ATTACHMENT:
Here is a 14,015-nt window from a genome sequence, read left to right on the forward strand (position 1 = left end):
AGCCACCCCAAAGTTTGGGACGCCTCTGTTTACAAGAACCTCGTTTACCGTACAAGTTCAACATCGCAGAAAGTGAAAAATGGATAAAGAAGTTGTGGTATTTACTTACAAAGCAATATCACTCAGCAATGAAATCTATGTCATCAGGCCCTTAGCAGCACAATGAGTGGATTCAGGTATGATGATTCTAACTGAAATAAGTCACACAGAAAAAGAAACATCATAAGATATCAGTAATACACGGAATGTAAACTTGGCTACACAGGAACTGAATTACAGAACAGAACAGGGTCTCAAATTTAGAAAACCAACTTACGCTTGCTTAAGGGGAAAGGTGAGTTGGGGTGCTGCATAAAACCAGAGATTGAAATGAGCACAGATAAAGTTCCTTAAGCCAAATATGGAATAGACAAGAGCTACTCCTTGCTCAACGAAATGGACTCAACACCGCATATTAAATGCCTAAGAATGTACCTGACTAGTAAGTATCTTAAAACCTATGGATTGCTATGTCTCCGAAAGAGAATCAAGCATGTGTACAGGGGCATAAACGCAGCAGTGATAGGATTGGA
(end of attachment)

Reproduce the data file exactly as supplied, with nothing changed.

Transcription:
Here is a 14,015-nt window from a genome sequence, read left to right on the forward strand (position 1 = left end):
AGCCACCCCAAAGTTTGGGACGCCTCTGTTTACAAGAACCTCGTTTACCGTACAAGTTCAACATCGCAGAAAGTGAAAAATGGATAAAGAAGTTGTGGTATTTACTTACAAAGCAATATCACTCAGCAATGAAATCTATGTCATCAGGCCCTTAGCAGCACAATGAGTGGATTCAGGTATGATGATTCTAACTGAAATAAGTCACACAGAAAAAGAAACATCATAAGATATCAGTAATACACGGAATGTAAACTTGGCTACACAGGAACTGAATTACAGAACAGAACAGGGTCTCAAATTTAGAAAACCAACTTACGCTTGCTTAAGGGGAAAGGTGAGTTGGGGTGCTGCATAAAACCAGAGATTGAAATGAGCACAGATAAAGTTCCTTAAGCCAAATATGGAATAGACAAGAGCTACTCCTTGCTCAACGAAATGGACTCAACACCGCATATTAAATGCCTAAGAATGTACCTGACTAGTAAGTATCTTAAAACCTATGGATTGCTATGTCTCCGAAAGAGAATCAAGCATGTGTACAGGGGCATAAACGCAGCAGTGATAGGATTGGA